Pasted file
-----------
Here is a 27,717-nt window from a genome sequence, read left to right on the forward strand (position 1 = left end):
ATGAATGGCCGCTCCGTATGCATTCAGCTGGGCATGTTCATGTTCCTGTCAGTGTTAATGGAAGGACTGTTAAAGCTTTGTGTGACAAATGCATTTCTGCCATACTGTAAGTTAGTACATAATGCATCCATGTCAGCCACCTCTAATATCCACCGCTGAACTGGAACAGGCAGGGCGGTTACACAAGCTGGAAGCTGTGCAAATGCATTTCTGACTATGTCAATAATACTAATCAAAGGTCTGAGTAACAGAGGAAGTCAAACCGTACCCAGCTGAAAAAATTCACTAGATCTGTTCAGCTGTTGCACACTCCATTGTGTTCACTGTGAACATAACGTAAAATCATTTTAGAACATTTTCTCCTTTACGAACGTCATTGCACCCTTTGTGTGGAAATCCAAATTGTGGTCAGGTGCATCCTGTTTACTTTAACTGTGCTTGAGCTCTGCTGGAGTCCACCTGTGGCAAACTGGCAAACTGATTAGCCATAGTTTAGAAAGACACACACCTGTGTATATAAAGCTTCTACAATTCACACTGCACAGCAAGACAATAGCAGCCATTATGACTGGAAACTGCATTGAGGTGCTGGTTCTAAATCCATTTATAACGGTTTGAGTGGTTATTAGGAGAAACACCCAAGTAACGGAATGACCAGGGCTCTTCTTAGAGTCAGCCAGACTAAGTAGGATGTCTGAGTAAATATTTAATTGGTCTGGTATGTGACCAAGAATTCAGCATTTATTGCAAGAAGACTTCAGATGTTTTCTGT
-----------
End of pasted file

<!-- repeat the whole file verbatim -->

Here is a 27,717-nt window from a genome sequence, read left to right on the forward strand (position 1 = left end):
ATGAATGGCCGCTCCGTATGCATTCAGCTGGGCATGTTCATGTTCCTGTCAGTGTTAATGGAAGGACTGTTAAAGCTTTGTGTGACAAATGCATTTCTGCCATACTGTAAGTTAGTACATAATGCATCCATGTCAGCCACCTCTAATATCCACCGCTGAACTGGAACAGGCAGGGCGGTTACACAAGCTGGAAGCTGTGCAAATGCATTTCTGACTATGTCAATAATACTAATCAAAGGTCTGAGTAACAGAGGAAGTCAAACCGTACCCAGCTGAAAAAATTCACTAGATCTGTTCAGCTGTTGCACACTCCATTGTGTTCACTGTGAACATAACGTAAAATCATTTTAGAACATTTTCTCCTTTACGAACGTCATTGCACCCTTTGTGTGGAAATCCAAATTGTGGTCAGGTGCATCCTGTTTACTTTAACTGTGCTTGAGCTCTGCTGGAGTCCACCTGTGGCAAACTGGCAAACTGATTAGCCATAGTTTAGAAAGACACACACCTGTGTATATAAAGCTTCTACAATTCACACTGCACAGCAAGACAATAGCAGCCATTATGACTGGAAACTGCATTGAGGTGCTGGTTCTAAATCCATTTATAACGGTTTGAGTGGTTATTAGGAGAAACACCCAAGTAACGGAATGACCAGGGCTCTTCTTAGAGTCAGCCAGACTAAGTAGGATGTCTGAGTAAATATTTAATTGGTCTGGTATGTGACCAAGAATTCAGCATTTATTGCAAGAAGACTTCAGATGTTTTCTGT